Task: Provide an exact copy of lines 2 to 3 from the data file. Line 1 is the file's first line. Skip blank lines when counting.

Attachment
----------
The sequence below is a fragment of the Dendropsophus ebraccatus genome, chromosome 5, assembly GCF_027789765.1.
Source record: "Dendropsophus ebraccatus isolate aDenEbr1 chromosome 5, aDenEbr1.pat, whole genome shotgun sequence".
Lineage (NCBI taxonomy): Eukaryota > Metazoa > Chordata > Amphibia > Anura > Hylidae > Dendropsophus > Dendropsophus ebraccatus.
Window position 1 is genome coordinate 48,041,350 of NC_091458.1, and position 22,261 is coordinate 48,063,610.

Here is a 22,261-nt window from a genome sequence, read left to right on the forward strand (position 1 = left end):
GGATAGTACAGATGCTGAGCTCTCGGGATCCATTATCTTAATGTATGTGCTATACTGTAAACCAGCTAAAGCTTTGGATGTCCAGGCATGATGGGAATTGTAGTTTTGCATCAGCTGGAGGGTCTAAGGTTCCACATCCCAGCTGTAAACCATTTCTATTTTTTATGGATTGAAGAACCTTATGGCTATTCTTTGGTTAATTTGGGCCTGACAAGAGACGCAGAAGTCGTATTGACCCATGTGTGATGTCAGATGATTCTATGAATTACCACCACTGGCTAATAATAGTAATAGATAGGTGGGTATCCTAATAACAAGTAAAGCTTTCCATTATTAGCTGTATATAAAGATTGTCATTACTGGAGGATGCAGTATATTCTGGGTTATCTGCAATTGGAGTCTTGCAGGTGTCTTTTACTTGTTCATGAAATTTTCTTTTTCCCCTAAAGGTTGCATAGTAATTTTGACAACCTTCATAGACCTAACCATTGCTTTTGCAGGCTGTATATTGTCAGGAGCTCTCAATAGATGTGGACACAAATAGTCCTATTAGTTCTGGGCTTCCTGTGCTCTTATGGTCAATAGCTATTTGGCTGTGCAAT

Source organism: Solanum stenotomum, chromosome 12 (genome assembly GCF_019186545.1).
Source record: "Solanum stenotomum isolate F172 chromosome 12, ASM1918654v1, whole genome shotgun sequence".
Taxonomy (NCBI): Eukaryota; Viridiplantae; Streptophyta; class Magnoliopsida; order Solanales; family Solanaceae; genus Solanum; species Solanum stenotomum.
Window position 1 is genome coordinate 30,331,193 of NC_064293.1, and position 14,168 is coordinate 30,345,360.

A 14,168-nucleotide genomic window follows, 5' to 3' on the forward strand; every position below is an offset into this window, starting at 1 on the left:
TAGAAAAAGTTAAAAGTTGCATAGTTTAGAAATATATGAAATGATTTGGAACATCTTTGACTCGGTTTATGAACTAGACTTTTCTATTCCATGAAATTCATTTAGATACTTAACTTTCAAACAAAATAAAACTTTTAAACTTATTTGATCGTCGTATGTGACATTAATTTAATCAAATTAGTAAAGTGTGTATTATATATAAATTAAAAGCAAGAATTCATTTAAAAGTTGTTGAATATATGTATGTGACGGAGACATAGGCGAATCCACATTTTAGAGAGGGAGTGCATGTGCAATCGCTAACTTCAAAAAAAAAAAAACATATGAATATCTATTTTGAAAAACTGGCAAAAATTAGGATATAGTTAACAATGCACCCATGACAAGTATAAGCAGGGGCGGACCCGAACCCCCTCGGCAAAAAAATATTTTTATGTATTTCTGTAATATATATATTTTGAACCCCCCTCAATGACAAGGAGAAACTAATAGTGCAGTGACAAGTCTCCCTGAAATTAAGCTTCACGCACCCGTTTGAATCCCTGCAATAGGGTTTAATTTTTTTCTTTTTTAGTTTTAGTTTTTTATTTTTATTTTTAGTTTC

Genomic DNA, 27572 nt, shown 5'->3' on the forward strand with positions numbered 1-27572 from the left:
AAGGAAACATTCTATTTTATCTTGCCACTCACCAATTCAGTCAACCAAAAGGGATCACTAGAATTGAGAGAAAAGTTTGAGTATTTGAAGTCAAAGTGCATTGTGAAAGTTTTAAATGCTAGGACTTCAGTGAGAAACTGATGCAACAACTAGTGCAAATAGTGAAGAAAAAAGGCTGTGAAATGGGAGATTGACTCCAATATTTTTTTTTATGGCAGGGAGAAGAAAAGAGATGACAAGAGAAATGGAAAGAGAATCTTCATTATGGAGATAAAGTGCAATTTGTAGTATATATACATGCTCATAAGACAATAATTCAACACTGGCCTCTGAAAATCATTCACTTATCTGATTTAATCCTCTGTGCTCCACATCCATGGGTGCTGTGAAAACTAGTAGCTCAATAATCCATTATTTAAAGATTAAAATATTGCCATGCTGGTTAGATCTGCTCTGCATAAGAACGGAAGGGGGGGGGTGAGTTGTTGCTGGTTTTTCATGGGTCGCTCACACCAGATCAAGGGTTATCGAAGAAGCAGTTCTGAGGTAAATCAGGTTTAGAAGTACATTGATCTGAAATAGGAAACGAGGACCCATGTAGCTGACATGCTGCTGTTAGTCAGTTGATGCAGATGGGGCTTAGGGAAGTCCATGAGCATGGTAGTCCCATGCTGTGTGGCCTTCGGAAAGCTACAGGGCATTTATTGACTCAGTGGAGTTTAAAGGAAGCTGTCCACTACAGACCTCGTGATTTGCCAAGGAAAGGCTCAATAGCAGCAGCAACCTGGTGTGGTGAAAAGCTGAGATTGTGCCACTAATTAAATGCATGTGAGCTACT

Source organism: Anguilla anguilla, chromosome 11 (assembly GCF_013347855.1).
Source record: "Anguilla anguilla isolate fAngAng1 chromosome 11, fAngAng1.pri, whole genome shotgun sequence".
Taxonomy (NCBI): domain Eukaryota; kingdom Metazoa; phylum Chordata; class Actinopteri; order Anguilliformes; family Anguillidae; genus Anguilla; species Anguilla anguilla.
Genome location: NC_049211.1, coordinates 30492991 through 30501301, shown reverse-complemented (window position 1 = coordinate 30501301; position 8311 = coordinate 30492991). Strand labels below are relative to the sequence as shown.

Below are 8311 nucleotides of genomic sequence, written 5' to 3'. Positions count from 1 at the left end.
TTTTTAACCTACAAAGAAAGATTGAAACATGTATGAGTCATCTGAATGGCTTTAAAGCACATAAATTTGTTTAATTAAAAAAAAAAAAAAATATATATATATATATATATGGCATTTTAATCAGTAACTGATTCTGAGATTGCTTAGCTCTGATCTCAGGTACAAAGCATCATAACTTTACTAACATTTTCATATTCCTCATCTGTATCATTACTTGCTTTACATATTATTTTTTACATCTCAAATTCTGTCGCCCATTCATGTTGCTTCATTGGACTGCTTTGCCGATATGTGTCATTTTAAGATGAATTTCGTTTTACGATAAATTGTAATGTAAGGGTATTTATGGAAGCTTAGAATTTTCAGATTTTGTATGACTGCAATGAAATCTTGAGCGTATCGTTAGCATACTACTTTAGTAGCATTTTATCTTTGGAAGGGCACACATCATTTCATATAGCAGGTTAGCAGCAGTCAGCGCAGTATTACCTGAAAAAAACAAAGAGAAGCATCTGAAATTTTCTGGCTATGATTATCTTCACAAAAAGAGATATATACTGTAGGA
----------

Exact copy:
Source record: "Dendropsophus ebraccatus isolate aDenEbr1 chromosome 5, aDenEbr1.pat, whole genome shotgun sequence".
Lineage (NCBI taxonomy): Eukaryota > Metazoa > Chordata > Amphibia > Anura > Hylidae > Dendropsophus > Dendropsophus ebraccatus.